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4 min read

Did God save Donald Trump?

In the aftermath of the assassination attempt, Graham Tomlin asks whether or not we can see the hand God at work.

Graham is the Director of the Centre for Cultural Witness and a former Bishop of Kensington.

Red hat with the words Make America Great Again

Given the polarised nature of American politics and the venomous nature of the debates, the assassination attempt on Donald Trump was not entirely a surprise, even if a massive shock to the system. It was both tragic for those who were killed and yet a relief for everyone that Trump survived, not least for the unimaginable consequences across the country if he had not.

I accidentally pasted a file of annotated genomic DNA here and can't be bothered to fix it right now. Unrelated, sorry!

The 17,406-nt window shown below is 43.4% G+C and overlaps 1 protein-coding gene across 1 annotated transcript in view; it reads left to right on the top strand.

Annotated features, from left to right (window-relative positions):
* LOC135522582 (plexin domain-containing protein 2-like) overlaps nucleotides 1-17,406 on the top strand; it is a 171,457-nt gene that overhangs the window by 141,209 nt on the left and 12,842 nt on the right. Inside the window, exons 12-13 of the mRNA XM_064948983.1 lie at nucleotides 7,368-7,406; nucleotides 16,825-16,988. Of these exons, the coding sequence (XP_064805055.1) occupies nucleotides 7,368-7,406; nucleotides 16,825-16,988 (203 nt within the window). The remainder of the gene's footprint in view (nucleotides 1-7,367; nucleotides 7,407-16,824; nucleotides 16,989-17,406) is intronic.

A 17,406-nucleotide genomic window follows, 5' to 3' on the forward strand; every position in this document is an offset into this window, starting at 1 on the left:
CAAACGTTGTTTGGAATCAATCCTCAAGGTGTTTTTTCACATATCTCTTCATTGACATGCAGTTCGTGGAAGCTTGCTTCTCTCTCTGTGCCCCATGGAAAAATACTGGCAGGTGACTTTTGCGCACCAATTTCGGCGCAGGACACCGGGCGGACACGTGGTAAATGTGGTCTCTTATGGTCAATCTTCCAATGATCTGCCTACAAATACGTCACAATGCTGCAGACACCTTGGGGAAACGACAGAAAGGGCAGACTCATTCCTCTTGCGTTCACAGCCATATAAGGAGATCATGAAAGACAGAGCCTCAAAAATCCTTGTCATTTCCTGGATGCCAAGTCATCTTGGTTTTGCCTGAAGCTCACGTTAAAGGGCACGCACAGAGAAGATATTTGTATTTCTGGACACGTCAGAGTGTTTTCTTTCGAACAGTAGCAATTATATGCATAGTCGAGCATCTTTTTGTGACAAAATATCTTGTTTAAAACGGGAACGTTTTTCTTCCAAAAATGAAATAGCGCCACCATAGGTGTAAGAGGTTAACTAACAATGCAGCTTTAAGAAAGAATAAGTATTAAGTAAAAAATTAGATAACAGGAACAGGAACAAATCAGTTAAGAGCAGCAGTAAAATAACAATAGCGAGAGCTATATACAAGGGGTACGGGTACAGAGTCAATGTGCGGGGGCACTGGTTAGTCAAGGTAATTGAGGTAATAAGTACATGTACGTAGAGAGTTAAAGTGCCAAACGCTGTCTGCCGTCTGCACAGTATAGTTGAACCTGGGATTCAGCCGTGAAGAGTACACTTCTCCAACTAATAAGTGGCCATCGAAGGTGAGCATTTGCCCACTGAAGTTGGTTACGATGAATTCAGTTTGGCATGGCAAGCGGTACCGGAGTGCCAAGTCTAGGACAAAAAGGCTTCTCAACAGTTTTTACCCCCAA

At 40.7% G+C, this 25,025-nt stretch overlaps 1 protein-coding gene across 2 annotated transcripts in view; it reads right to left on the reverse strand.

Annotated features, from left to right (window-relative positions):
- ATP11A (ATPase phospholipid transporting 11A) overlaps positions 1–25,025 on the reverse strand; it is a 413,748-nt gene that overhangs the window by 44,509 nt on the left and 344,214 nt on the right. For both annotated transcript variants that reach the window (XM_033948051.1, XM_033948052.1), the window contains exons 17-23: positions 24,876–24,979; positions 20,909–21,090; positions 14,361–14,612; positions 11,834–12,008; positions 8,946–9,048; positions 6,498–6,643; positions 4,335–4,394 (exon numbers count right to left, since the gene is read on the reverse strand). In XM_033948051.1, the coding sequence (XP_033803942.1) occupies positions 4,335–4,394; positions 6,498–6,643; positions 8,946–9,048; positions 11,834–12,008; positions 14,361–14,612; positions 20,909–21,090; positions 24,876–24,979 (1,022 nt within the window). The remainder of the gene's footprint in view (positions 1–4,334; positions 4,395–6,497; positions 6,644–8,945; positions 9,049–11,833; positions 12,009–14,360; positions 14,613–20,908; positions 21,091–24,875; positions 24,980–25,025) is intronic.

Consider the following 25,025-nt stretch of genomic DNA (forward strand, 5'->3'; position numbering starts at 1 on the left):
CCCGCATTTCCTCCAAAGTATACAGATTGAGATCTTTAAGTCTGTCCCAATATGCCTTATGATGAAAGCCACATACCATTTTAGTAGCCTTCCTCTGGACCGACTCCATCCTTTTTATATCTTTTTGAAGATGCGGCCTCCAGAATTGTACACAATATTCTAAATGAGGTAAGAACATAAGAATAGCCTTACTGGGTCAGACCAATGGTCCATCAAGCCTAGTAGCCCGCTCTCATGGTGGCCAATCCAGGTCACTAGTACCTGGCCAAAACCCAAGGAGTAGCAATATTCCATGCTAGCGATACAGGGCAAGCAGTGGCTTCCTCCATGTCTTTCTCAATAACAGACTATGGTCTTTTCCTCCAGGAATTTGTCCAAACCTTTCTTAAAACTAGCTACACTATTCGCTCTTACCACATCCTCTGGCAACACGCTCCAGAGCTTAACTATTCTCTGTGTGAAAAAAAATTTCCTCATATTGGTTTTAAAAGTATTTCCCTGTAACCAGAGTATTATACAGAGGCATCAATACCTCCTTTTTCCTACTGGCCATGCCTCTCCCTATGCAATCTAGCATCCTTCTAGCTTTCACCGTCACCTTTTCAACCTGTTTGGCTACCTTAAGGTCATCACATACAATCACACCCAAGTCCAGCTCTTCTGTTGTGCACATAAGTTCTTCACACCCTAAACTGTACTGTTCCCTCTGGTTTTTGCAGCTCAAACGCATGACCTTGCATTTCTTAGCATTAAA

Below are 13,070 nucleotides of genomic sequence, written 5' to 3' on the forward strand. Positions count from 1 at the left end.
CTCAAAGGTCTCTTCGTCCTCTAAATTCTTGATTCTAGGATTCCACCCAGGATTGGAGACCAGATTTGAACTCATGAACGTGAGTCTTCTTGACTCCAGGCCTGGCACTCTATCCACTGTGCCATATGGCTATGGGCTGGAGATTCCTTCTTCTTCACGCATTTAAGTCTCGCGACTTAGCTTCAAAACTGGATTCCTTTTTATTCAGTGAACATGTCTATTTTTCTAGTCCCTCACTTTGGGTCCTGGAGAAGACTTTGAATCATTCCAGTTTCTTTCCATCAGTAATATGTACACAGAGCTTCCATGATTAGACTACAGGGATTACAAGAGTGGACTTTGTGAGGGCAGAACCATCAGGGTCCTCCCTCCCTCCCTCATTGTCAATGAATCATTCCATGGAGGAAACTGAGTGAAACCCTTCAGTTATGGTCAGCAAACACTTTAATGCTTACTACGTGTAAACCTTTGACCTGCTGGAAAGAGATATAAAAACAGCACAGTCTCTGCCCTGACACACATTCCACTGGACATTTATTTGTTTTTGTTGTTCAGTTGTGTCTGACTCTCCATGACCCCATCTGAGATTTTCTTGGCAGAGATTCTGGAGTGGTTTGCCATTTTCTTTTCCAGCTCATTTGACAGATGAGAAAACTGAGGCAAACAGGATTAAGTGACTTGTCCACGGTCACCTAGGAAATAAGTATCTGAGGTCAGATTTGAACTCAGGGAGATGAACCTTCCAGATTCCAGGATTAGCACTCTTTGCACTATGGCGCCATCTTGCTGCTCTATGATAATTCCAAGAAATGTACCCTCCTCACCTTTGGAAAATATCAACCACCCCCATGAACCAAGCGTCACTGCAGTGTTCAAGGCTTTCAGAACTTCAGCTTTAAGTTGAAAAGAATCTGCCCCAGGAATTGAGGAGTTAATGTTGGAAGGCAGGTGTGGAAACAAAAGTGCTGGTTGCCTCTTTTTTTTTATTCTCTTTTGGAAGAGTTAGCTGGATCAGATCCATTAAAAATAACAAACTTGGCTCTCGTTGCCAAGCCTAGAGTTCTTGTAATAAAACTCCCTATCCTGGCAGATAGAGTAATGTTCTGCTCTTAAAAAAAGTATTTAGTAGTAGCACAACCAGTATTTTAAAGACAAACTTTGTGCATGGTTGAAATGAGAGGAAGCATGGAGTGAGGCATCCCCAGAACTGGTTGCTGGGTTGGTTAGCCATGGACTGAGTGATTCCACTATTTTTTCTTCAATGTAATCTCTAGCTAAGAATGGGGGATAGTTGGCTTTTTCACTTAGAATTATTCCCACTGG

It doesn’t take a very deep dive into the maelstrom that is Twitter/X these days, to discover a common theme among Trump supporters - that God shielded him from a certain death. “God protected President Trump,” Senator Marco Rubio posted. “God saved the life of Donald Trump” say a million others, confident that the seemingly miraculous slight head tilt at the moment of the shot that ensured the bullet hit his ear, not going through the back of his temple, was a moment of divine intervention.

Yet look elsewhere on X and you can find vast numbers of people equally certain that this is complete nonsense. God did not save Donald Trump, either because there is no God to save anyone, or because if there is a God, either he doesn’t intervene at all, or even if he did, he certainly wouldn’t want to save the likes of Donald Trump.